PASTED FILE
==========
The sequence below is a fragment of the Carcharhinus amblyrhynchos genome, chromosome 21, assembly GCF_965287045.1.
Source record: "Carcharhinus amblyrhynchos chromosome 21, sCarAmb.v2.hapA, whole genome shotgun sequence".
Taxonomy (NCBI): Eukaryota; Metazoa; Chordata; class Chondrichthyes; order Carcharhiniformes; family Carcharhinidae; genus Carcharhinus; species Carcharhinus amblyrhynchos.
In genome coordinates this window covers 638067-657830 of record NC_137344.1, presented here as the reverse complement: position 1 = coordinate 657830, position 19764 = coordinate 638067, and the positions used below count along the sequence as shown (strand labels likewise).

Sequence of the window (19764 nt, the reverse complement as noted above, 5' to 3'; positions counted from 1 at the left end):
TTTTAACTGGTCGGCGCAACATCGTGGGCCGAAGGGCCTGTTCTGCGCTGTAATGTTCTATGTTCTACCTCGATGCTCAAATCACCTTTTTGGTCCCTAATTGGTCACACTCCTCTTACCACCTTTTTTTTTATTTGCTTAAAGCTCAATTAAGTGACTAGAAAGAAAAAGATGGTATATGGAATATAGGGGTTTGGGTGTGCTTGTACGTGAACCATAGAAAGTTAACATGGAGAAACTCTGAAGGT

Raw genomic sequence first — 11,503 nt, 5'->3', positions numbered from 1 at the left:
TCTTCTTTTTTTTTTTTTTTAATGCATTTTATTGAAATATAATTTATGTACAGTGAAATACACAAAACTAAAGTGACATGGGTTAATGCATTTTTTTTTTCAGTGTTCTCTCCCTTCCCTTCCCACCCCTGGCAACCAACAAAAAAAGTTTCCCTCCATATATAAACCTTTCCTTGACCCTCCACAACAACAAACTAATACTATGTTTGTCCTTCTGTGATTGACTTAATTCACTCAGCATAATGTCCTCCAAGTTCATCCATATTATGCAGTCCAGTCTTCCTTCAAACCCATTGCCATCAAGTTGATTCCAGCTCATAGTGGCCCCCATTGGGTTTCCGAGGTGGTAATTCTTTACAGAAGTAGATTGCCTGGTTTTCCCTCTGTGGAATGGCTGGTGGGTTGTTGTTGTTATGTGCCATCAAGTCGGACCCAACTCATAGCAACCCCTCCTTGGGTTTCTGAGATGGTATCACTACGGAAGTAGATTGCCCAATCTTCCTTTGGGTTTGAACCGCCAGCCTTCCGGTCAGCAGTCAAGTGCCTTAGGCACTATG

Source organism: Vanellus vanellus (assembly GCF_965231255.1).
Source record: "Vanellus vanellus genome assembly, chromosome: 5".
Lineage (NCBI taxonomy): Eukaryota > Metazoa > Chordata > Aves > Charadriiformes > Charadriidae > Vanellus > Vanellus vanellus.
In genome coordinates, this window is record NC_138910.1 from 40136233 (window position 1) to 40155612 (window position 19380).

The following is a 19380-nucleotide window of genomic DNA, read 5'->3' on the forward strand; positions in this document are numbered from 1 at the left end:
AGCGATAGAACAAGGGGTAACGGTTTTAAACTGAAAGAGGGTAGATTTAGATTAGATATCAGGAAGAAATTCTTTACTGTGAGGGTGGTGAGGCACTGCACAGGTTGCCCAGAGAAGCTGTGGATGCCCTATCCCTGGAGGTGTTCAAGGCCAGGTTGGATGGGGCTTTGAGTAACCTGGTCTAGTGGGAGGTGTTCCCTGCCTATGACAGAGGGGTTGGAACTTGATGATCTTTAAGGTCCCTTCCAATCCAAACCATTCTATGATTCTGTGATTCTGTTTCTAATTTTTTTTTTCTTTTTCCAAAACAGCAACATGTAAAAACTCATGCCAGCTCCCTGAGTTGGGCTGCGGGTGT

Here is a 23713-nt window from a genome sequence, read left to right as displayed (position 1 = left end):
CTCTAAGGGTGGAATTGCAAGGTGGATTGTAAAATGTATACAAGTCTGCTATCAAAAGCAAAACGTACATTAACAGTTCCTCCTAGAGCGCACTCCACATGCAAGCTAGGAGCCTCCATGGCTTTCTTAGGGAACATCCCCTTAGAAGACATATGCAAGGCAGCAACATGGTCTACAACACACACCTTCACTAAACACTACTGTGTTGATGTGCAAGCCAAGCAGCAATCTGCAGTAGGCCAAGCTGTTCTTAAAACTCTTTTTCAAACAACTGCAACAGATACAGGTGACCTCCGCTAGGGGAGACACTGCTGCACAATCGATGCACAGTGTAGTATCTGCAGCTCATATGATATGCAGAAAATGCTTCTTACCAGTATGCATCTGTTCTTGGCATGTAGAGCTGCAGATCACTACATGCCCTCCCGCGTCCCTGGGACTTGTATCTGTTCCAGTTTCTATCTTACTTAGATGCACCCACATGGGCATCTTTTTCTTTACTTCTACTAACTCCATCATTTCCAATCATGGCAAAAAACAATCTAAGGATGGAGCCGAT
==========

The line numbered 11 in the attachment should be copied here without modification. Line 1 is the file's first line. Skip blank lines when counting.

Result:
Lineage (NCBI taxonomy): Eukaryota > Metazoa > Chordata > Aves > Charadriiformes > Charadriidae > Vanellus > Vanellus vanellus.